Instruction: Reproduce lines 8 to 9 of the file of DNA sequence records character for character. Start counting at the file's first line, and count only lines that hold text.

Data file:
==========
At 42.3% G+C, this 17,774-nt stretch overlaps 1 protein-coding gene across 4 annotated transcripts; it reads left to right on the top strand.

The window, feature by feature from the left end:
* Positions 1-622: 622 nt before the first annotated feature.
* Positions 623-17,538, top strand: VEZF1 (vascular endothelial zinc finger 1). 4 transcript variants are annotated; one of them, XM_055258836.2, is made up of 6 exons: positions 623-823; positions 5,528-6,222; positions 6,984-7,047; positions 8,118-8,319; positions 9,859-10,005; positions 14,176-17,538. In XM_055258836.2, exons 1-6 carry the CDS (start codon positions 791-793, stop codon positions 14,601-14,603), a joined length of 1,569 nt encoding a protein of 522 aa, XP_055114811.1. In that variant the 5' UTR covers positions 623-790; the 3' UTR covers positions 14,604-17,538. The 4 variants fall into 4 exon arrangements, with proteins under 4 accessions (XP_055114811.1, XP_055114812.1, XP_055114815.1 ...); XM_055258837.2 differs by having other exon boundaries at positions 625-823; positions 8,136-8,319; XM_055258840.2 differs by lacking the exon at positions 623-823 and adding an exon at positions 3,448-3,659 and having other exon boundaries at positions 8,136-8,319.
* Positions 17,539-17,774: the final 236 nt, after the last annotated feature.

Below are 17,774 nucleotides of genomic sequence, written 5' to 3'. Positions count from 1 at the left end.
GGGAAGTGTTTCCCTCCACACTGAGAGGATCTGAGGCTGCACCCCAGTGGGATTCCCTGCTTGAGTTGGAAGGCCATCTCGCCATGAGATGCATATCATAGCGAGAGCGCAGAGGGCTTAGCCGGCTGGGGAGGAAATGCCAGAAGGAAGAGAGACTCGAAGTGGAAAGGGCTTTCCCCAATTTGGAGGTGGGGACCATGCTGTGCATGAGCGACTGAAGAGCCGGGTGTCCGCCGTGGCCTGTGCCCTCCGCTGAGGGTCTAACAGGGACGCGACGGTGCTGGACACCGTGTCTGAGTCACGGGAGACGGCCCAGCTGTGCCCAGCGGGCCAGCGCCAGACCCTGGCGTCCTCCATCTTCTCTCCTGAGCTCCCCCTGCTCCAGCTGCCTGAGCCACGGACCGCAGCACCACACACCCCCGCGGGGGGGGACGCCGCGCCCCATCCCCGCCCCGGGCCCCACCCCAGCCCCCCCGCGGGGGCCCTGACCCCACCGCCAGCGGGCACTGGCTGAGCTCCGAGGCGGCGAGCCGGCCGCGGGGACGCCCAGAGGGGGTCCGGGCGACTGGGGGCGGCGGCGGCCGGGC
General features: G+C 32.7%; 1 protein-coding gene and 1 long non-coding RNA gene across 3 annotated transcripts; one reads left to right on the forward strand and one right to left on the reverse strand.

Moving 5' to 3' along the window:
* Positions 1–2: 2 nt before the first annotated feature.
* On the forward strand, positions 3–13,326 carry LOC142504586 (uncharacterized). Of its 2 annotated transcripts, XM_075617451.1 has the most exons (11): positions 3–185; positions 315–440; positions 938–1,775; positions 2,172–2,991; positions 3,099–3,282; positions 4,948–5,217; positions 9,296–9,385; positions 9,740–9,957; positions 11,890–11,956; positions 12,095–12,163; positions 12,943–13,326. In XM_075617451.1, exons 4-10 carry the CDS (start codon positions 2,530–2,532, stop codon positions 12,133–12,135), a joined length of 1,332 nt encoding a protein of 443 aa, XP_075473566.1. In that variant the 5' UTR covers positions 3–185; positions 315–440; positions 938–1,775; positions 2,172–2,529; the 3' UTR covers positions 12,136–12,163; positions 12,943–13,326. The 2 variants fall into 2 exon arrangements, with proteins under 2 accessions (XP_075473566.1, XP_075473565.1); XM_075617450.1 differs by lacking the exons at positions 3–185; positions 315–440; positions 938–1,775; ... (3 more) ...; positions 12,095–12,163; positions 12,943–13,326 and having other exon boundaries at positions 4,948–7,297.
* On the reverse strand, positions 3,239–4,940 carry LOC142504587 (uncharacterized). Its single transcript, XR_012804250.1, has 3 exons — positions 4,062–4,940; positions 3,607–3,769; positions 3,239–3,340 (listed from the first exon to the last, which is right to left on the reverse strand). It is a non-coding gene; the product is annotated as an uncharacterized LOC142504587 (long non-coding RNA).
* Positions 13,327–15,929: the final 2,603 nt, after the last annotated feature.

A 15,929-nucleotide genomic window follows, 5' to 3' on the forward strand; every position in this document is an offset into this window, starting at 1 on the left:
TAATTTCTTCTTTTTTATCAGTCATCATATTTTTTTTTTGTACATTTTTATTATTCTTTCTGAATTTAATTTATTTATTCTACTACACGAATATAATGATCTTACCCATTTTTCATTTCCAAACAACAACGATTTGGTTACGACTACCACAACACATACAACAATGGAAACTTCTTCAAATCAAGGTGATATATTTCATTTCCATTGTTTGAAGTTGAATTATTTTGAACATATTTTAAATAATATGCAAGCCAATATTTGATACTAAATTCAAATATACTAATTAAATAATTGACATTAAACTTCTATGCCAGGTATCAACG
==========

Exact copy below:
General features: G+C 32.7%; 1 protein-coding gene and 1 long non-coding RNA gene across 3 annotated transcripts; one reads left to right on the forward strand and one right to left on the reverse strand.

Moving 5' to 3' along the window: